Florida, Cuba, Jamaica, and the Bahamas are all at risk of receiving flooding rains and high winds from Isaac. The latest set of 00Z (8 pm EDT) and 06Z (2 am EDT) model runs for Isaac are fairly unified for the coming three days, showing a west-northwestward track over Southwest Haiti and into Western Cuba. At the 4 - 5 day forecast period for Sunday and Monday, the models have come into better agreement, and have shifted west some. Our best-performing model, the ECMWF, has now shifted Isaac's path more to the east, but still is the westernmost of the models, predicting a landfall for Isaac near the Alabama/Florida border on Wednesday. While we do still have some models predicting a path up the east coast of Florida, model consensus now favors a path up the west coast of Florida through the Gulf of Mexico. The recent reformation of Isaac's center more to the south supports the idea that Isaac will take a track more to the west through the Gulf of Mexico. Since this now means a final landfall for Isaac in the Florida Panhandle is likely, the storm will probably have an extra day over water, increasing the odds that it will become a Category 2 or stronger hurricane before this final landfall. The NOAA jet is scheduled to fly into the storm this afternoon, to do a large-scale dropsonde mission to aid model forecasts. These missions can improve model forecasts by 10 - 20%, so the model runs that will be available early Friday morning should have increased reliability.

Impact on Tampa, Florida
The Republican National Convention begins on Monday in Tampa, Florida. The latest 11 am EDT wind probability forecast from NHC gives Tampa a 15% chance of receiving tropical storm-force winds and a 1% chance of receiving hurricane-force winds on Monday. The latest model tracks for Isaac suggests that the trough of low pressure pulling the storm to the north will not be strong enough to give Isaac a northeastward component of motion when it crosses Tampa's latitude. Thus, Isaac will have difficulty making a direct hit on Tampa without passing over a considerable amount of land first, making a multi-billion dollar hurricane disaster in Tampa very unlikely. I put the odds of a mass evacuation occurring during the convention at 1%; a limited evacuation of people in the Tampa Bay area living in mobile homes in low-lying areas is probably about 5 - 10 % likely. I have detailed information on Tampa's storm surge vulnerability in a post from last week.


Figure 2. Morning satellite image of Tropical Storm Joyce.

Tropical Storm Joyce forms in the Central Atlantic
The season's tenth named storm of the year, Tropical Storm Joyce, has formed in the Central Atlantic. Joyce's formation on August 23 puts 2012 in a tie for second place with 1995 for earliest formation date of the season's tenth storm. Only 2005 had an earlier appearance of the season's tenth storm, when Tropical Storm Jose formed at 2 pm EDT on August 22. None of the models show that Joyce will be a threat to the Lesser Antilles Islands, but it may be a storm that will affect Bermuda. It is possible that Joyce will complicate the track forecast for Isaac 4 - 5 days from now, when the storms may be close enough together to interact.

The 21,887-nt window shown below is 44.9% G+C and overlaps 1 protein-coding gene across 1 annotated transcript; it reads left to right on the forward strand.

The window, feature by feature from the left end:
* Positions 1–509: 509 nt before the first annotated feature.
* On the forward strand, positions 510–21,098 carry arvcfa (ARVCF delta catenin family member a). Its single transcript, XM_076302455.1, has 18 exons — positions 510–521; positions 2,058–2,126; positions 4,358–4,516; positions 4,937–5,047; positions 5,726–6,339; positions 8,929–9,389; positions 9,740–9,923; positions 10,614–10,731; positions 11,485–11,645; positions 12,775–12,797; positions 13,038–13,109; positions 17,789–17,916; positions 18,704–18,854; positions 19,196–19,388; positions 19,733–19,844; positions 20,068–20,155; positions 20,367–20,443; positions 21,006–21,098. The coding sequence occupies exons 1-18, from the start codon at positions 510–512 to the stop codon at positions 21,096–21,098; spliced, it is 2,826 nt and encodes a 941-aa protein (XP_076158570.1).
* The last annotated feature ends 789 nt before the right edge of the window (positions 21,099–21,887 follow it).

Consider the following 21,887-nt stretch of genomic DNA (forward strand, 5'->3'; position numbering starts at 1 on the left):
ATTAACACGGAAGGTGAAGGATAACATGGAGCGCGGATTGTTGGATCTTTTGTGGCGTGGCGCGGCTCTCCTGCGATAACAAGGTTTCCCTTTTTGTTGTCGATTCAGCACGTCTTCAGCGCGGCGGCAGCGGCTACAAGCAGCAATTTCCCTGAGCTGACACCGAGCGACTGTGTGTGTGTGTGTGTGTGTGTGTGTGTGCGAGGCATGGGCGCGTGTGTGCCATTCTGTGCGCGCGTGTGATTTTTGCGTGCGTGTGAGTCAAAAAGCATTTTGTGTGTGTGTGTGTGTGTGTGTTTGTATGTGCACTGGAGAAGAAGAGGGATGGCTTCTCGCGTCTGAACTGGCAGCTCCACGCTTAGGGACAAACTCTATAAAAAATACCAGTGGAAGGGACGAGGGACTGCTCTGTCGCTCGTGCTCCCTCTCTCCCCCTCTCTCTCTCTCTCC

Jeff Masters

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1174. Levi32
ECMWF certainly keeps the worry wide open for the Gulf of Mexico. I still think it looks unrealistically far west, but the eastern gulf coast has a lot of models pointed at it. I still want to see the 0z runs withe G-IV data in them.
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Quoting StormTracker2K:
Euro is much further north this run.


Hmmmmmmmmmmmm go figure....LOL
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Quoting reedzone:
EURO is out to lunch this afternoon. A Hurricane cannot slam into a ridge, maybe a banana like ridge, but not the side of a ridge.. Should recurve near Florida. I'm holding off on the REED run until I see better data in the models tonight. Off to work.
Looking at the Euro 500mb data, one can see that it does not slam it into a ridge as that is obviously, as you said, impossible. Rather the Euro has consistently forecast a stronger ridge off the coast of Florida to send Isaac farther west.
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What the hell is wrong withe Euro. I mean really from one of the best performing models to one of the worst in one year.

Member Since: October 26, 2011 Posts: 0 Comments: 2651
Quoting floridaboy14:


um this is further west on the euro and um we got a strong hurricane ready to plow lousiana


The Euro seems to have amnesia about how it failed with Debby in June.
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Quoting clwstmchasr:


In the middle:)

I;m sorry...but this is just too good not to laugh at...now everyone ...LAUGH
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1167. hydrus
Maybe Isaac will pull a 1981 Dennis.. WIKI..Dennis began as Cape Verde-type hurricanes typically do. A tropical wave leaving the coast of Africa on August 5 developed into Tropical Storm Dennis on August 7 near Cape Verde. Unlike most such storms, Dennis degenerated to a tropical wave before reaching the Windward Islands on August 12.[31] This wave crossed the Caribbean, passing over Jamaica before reaching the southwestern coast of Cuba on August 15.[32]

Once near Cuba, the wave began rapid organization, restrengthening into a tropical storm. It crossed Cuba, then moved into southern Florida. Over Florida, steering currents weakened and the storm stalled. On August 19, Tropical Storm Dennis reemerged over water, skimming the coasts of the Carolinas before accelerating out to sea. Dennis reached hurricane strength before becoming extratropical on August 22.[32]